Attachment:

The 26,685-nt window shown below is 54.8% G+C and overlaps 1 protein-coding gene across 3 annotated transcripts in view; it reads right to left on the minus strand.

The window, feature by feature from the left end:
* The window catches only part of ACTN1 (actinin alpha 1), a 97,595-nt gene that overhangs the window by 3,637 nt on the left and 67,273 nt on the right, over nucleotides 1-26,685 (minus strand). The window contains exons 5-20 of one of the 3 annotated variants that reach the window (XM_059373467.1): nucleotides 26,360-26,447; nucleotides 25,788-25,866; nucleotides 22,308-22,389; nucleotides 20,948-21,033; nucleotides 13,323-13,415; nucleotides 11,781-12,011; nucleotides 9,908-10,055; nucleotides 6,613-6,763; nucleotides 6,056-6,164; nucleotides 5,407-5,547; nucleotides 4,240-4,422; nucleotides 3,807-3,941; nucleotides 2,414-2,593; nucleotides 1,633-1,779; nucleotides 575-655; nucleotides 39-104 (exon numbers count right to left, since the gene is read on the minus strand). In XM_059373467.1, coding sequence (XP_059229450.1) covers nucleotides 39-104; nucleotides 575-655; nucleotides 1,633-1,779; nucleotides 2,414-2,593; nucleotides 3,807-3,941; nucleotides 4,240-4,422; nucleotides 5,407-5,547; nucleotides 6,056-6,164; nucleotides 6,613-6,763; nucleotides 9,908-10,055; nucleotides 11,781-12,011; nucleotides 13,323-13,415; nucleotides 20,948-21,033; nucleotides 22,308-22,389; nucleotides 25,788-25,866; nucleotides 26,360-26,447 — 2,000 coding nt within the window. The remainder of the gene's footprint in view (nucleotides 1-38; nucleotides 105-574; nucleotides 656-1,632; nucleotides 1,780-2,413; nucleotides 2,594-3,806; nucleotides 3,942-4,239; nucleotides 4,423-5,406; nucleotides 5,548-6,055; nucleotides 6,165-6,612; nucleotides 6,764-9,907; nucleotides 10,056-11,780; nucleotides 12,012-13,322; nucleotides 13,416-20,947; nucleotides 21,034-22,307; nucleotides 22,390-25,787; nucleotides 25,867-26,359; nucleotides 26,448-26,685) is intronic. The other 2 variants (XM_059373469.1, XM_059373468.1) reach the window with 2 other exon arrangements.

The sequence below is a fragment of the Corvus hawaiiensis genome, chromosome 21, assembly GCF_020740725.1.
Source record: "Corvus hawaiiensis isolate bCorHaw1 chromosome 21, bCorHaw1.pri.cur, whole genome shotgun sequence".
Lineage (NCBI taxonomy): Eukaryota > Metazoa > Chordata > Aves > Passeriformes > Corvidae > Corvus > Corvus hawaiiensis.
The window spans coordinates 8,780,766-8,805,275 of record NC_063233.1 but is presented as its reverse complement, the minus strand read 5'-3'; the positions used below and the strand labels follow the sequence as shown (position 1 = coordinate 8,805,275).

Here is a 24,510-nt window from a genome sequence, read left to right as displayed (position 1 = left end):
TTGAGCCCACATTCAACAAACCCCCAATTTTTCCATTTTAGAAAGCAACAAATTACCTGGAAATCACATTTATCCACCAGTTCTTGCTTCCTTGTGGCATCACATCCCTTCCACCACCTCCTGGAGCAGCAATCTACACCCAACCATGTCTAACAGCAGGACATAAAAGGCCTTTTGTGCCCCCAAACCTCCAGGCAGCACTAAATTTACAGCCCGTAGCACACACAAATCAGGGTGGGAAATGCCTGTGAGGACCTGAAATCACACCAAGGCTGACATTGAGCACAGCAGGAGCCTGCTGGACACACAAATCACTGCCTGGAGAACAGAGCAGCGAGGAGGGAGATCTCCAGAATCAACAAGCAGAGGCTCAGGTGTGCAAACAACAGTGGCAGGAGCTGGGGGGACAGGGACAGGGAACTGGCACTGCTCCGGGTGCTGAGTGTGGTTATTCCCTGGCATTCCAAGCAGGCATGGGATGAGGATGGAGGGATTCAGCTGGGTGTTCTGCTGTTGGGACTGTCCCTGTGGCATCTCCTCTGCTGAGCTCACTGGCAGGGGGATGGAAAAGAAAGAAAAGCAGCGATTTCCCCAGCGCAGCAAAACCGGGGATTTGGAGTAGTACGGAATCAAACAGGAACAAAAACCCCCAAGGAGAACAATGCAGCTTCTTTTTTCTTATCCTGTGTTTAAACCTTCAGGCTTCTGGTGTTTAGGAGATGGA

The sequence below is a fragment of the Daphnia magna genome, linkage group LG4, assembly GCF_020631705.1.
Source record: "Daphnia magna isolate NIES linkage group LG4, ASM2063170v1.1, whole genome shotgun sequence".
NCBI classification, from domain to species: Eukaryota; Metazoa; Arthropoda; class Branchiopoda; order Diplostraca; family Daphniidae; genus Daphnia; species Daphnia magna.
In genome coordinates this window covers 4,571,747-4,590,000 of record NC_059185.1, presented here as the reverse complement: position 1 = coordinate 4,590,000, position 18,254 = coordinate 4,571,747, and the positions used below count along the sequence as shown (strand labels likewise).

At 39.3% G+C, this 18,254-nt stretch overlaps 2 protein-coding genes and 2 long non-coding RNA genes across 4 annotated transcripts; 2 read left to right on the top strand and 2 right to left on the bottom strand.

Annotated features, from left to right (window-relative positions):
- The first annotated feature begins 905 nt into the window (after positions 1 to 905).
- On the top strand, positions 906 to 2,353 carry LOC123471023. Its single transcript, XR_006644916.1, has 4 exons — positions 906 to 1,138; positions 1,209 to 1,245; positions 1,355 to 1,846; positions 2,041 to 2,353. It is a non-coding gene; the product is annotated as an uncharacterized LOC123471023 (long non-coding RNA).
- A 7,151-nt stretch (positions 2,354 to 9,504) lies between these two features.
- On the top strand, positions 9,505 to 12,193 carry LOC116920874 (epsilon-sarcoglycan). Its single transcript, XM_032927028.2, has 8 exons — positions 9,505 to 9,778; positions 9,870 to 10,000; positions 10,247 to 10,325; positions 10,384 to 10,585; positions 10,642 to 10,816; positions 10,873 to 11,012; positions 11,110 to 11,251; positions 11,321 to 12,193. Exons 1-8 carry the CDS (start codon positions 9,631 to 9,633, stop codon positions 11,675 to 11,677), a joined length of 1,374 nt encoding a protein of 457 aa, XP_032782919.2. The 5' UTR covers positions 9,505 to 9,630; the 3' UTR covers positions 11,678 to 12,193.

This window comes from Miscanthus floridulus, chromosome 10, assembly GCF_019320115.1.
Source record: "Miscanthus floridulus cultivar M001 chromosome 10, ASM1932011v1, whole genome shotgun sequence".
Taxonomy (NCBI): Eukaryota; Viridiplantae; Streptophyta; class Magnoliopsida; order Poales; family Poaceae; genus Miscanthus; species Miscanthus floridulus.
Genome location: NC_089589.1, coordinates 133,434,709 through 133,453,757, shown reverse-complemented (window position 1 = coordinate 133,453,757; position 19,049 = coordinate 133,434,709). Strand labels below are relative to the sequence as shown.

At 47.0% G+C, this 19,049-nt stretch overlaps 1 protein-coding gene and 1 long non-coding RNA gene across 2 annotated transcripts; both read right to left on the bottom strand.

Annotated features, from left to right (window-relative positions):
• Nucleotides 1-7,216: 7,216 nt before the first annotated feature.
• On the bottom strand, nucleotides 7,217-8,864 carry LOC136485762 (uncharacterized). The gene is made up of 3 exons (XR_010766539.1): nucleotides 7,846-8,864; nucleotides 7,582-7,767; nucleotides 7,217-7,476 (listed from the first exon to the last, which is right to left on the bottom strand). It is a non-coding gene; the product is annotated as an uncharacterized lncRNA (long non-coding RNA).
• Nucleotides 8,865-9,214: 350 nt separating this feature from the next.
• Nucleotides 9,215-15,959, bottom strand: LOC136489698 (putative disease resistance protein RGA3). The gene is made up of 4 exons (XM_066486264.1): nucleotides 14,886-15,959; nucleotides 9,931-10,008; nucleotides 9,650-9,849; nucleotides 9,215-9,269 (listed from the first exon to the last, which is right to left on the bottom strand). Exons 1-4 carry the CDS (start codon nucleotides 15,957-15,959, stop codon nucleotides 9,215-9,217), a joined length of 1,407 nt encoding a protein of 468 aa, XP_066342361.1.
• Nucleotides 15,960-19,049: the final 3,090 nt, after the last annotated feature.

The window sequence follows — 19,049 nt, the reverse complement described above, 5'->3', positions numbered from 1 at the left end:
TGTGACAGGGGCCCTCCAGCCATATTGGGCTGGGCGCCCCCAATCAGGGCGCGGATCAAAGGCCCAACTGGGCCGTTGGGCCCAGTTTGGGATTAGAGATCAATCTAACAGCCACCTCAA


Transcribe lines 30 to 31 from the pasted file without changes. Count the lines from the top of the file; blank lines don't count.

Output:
• Nucleotides 15,960-19,049: the final 3,090 nt, after the last annotated feature.

The window sequence follows — 19,049 nt, the reverse complement described above, 5'->3', positions numbered from 1 at the left end: